“Several key activities attract workers, residents and visitors to the area including Monash University’s Caulfield campus, Caulfield Racecourse, Glen Eira College, retail outlets, parks and recreational areas. The structure plan will promote transit-orientated development and identify opportunities for growth in employment, education, housing and associated activities. We will also work with the Melbourne Racing Club and our government partners to seek to unlock future shared recreational use of racecourse land.”

The initial information and input session focuses on the four core activity centre components and their connectivity within the precinct. The significant planning and development implications for Glen Eira (south of Dandenong Road) and Stonnington’s (north of Dandenong Road) surrounding commercial/residential areas and proximate activity centres are to be included in subsequent consultations.   Recent multi storey multi unit developments, along the northern side of Dandenong Road, indicate the development potential of the areas surrounding the precinct.

Briefly, the four core components of the Caulfield Station Precinct are

Caulfield Village

A major residential, retail and commercial development located between the Racecourse and the Rail Line. Currently under construction, it comprises

Worth noting is the redevelopment potential (multi-storey multi units) of MRC freehold land located along Kambrook/Booran Roads (shown on the above map as Horse Training and Stabling).  This potential was flagged during the Strategic Land Management consultations conducted by the former Reserve Trustees in 2015.  The current status of redevelopment plans is not known.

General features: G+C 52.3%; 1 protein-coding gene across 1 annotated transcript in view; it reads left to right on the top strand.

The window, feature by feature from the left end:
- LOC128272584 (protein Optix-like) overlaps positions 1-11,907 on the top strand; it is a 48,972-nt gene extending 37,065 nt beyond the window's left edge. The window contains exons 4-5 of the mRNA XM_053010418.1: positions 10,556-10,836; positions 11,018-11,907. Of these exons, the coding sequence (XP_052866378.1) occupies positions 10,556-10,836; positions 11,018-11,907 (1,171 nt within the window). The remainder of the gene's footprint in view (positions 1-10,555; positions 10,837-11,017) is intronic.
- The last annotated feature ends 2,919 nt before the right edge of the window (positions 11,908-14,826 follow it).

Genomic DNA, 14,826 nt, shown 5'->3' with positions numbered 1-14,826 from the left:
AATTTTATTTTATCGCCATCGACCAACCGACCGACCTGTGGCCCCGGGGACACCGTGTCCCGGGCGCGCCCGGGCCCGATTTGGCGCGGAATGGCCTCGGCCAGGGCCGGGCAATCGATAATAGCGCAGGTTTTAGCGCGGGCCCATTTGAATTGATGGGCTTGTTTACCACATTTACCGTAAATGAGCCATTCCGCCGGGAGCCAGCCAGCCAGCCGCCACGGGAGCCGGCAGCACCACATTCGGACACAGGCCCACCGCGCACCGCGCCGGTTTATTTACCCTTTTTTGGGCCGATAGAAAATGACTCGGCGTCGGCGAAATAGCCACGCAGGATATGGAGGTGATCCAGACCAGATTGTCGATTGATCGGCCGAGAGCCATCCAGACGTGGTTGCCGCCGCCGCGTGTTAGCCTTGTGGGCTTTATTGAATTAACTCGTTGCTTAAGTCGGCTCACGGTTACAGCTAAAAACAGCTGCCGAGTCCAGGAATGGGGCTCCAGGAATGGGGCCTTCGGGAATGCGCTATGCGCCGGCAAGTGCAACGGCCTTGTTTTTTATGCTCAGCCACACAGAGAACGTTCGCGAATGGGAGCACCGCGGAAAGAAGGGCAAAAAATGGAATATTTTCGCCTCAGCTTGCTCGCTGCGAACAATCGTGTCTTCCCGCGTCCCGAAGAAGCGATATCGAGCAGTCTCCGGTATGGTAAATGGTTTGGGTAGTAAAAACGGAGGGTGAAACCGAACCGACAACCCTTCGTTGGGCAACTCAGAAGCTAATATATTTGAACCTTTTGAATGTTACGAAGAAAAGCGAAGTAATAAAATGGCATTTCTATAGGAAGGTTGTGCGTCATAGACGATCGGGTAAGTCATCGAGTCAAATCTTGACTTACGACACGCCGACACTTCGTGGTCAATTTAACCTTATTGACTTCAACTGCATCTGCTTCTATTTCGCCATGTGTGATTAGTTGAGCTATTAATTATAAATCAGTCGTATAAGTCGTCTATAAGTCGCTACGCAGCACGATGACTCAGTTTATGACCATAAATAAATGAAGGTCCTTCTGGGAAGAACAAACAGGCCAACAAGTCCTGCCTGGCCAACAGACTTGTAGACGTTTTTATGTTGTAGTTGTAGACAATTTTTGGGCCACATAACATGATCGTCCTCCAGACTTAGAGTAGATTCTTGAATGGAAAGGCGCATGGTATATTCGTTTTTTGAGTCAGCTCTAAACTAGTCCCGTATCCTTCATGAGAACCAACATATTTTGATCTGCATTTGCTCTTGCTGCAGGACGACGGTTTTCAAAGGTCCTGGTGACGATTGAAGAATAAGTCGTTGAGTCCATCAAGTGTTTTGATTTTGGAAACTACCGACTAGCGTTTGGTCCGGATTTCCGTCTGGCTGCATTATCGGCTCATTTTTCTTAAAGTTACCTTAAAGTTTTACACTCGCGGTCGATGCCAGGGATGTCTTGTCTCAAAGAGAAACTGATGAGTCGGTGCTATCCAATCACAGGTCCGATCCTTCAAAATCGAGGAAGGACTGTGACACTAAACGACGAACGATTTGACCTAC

Monash University – Caulfield Campus

Unfortunately, 10 months into the Structure Planning  process,  little is known of the current redevelopment plans.  As an indicative guide, some years ago redevelopment included

  • an expansion from 10,000 Effective Fulltime Students (EFS) to 25,000 EFS.
  • Construction of a series of high rise buildings to provide educational and administrative facilities with some retail facilities at ground level.
  • Off campus multi storey student accommodation in close proximity to the Caulfield Campus

Caulfield Racecourse and Recreation Reserve

The Racecourse comprises 54 ha, of the 122 ha now designated the  Caulfield Station Precinct, and offers a significant open space opportunity for Glen Eira (which has the least per capita open space/parkland in Metro Melbourne, coming in at less than half the Metro average) and Stonnington (which has the 2nd least).  Both the size and location of this crown land make it suitable to service the recreational (passive and active) needs of the volumes (ie. residents, students, workers and patrons) expected to access the Precinct, as well as the needs of the increasing residents of the surrounding areas.   Striking an equitable balance between public recreational usage and racing usage has long been a contentious issue and recently resulted in changes to management of the land that have yet to come into effect.

Caulfield Station

While GERA is not aware of plans to redevelop the heritage listed Caulfield Station, we believe its redevelopment (presumably as a rail/tram/bus interchange) will be required to service the public transport needs of those accessing the Precinct.   When/if redevelopment occurs, it should include the “place making” historic Station and heritage listed buildings in Derby Road.